Millions of people in Zimbabwe suffer from depression, anxiety, and other mental illnesses, but the country has only 13 psychiatrists.

Every day, I read what journalists around the world are reporting about grandparents and their families. Here are some stories that gripped me recently.

Harare’s park bench grandmas: ‘I speak to them and feel a load is lifted off my heart’

In Zimbabwe, millions of people suffer from depression, anxiety, and other mental illnesses, but there are only 13 psychiatrists.

So grandmas are being trained to step in.

On “Friendship Benches” outside health clinics, older women offer informal, one-on-one counseling to anyone who needs a hand.

“I was desperate to find someone to talk to about my problems,” says one client, an unemployed mother of three. “When I speak to them, I feel like a load is lifted off my heart.”

The Guardian • April 14, 2017

Far from Mexico, these abuelas keep it close to their hearts 

In a series of portraits of Mexican grandmothers who live and work in New York City, photographer Cinthia Santos Briones, 33, transcends the stereotype of the beaten-down immigrant laborer.

“I wanted to show that in the migratory process there is a lot of pain, but there is also happiness,” says Cinthia. “It was interesting to speak of Mexicans from another perspective. They always show us dirty and suffering. They show us as domestics, mopping floors and washing windows.”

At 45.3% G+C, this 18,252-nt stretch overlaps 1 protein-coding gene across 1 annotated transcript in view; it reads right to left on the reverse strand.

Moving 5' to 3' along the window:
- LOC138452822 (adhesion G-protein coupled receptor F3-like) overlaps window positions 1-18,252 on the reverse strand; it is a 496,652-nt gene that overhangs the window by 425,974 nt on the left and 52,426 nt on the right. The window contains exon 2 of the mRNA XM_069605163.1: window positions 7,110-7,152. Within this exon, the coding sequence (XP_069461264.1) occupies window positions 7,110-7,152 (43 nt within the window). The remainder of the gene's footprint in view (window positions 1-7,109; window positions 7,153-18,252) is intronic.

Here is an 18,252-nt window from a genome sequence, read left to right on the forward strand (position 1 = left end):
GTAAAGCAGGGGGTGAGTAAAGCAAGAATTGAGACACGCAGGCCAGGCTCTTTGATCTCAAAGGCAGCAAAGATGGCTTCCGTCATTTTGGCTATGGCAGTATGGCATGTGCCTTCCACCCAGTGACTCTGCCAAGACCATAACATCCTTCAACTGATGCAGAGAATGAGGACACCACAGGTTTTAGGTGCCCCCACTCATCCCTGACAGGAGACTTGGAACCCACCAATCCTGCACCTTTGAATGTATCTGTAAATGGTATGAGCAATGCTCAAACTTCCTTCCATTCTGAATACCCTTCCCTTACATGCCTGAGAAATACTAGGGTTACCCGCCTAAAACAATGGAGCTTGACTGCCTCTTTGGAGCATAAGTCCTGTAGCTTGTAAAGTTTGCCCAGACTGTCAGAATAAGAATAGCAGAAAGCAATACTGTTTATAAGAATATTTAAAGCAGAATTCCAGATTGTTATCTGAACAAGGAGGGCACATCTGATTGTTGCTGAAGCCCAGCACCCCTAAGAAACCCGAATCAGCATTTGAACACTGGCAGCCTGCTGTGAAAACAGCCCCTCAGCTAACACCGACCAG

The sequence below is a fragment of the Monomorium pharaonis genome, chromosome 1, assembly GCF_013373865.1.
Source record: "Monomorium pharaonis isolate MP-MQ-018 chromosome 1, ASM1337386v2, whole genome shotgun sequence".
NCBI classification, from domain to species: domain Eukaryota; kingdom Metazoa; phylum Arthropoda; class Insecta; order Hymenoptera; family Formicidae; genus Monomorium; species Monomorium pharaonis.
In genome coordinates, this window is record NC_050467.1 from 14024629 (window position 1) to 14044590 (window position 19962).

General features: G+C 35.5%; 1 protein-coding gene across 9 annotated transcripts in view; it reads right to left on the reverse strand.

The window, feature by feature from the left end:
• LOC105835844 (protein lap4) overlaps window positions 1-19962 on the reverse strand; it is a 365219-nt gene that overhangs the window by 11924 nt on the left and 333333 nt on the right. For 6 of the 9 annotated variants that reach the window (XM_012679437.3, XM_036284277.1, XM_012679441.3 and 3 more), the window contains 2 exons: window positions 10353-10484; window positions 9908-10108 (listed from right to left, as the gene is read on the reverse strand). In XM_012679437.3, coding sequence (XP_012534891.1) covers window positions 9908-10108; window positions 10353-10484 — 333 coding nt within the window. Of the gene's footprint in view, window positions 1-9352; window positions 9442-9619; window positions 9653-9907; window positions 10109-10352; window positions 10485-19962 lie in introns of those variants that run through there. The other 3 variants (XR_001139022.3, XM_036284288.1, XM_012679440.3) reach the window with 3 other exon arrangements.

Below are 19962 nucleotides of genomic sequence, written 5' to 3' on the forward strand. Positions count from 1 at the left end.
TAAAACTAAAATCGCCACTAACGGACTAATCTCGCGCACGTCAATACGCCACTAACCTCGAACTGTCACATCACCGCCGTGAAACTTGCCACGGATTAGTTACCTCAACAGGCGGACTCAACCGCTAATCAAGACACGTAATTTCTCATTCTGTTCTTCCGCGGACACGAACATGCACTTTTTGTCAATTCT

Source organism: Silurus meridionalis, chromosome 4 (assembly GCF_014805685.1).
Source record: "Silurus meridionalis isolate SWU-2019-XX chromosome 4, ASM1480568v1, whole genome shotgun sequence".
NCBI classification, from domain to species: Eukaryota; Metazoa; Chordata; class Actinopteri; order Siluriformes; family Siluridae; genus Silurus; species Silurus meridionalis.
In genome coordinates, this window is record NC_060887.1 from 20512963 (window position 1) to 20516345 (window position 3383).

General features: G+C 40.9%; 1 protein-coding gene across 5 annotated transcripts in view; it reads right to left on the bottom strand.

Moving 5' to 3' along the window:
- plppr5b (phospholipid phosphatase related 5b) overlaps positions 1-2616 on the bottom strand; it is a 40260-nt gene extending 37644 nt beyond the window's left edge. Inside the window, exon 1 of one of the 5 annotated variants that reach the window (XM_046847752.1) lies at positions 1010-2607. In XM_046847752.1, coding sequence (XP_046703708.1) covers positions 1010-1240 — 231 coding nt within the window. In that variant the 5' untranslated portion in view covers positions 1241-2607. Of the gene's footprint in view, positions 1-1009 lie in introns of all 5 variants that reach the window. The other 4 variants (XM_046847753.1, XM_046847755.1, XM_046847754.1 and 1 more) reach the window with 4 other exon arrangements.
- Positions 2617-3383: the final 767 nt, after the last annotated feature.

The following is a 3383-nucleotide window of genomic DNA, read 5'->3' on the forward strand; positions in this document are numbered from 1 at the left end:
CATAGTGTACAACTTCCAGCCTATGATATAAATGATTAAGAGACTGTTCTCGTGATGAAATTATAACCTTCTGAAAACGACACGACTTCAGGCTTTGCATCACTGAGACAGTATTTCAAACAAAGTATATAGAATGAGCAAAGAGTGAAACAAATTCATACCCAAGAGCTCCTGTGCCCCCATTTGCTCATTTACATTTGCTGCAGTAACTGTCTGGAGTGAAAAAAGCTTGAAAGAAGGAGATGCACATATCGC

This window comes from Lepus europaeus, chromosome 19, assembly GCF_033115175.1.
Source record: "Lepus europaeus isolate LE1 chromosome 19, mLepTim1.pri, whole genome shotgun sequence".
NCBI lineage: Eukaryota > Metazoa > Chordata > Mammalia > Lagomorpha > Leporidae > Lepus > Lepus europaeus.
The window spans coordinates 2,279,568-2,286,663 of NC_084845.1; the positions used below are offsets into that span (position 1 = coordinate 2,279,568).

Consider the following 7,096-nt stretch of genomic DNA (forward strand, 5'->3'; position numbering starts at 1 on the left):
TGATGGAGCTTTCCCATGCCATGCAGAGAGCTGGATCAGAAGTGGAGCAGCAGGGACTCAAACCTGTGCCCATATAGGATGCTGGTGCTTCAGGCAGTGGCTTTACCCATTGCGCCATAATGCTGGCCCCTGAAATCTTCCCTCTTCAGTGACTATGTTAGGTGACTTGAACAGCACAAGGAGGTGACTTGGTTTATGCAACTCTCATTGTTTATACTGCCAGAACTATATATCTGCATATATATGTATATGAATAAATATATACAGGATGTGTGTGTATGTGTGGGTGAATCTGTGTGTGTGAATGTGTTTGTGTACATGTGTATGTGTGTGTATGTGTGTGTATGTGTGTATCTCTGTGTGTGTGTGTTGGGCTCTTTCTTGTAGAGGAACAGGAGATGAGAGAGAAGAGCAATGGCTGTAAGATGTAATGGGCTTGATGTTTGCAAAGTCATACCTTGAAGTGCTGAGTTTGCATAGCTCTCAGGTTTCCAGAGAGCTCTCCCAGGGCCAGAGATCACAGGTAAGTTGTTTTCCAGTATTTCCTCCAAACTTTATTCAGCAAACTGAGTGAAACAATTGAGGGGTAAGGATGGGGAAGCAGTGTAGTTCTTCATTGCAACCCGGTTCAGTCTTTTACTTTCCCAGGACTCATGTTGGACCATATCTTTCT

Cinthia asked each grandmother to surround herself with objects that mattered to her and to dress and pose in a way that reflected her personality.

“This was how they wanted to be seen.”

The New York Times • April 25, 2017

To be a genius, think like a 94-year-old

John Goodenough, a 94-year-old physicist, “has just set the tech industry abuzz with his blazing creativity,” reports The New York Times.

“He and his team at the University of Texas at Austin filed a patent on a new kind of battery that, if it works as promised, would be so cheap, lightweight, and safe that it would revolutionize electric cars and kill off petroleum-fueled vehicles.”

“We tend to assume that creativity wanes with age. But Dr. Goodenough’s story suggests that some people actually become more creative as they grow older.”

“You have to draw on a fair amount of experience in order to be able to put ideas together,” Goodenough says.

Besides, he says, with old age comes freedom.

“You no longer worry about keeping your job,” he says.

The New York Times • April 7, 2017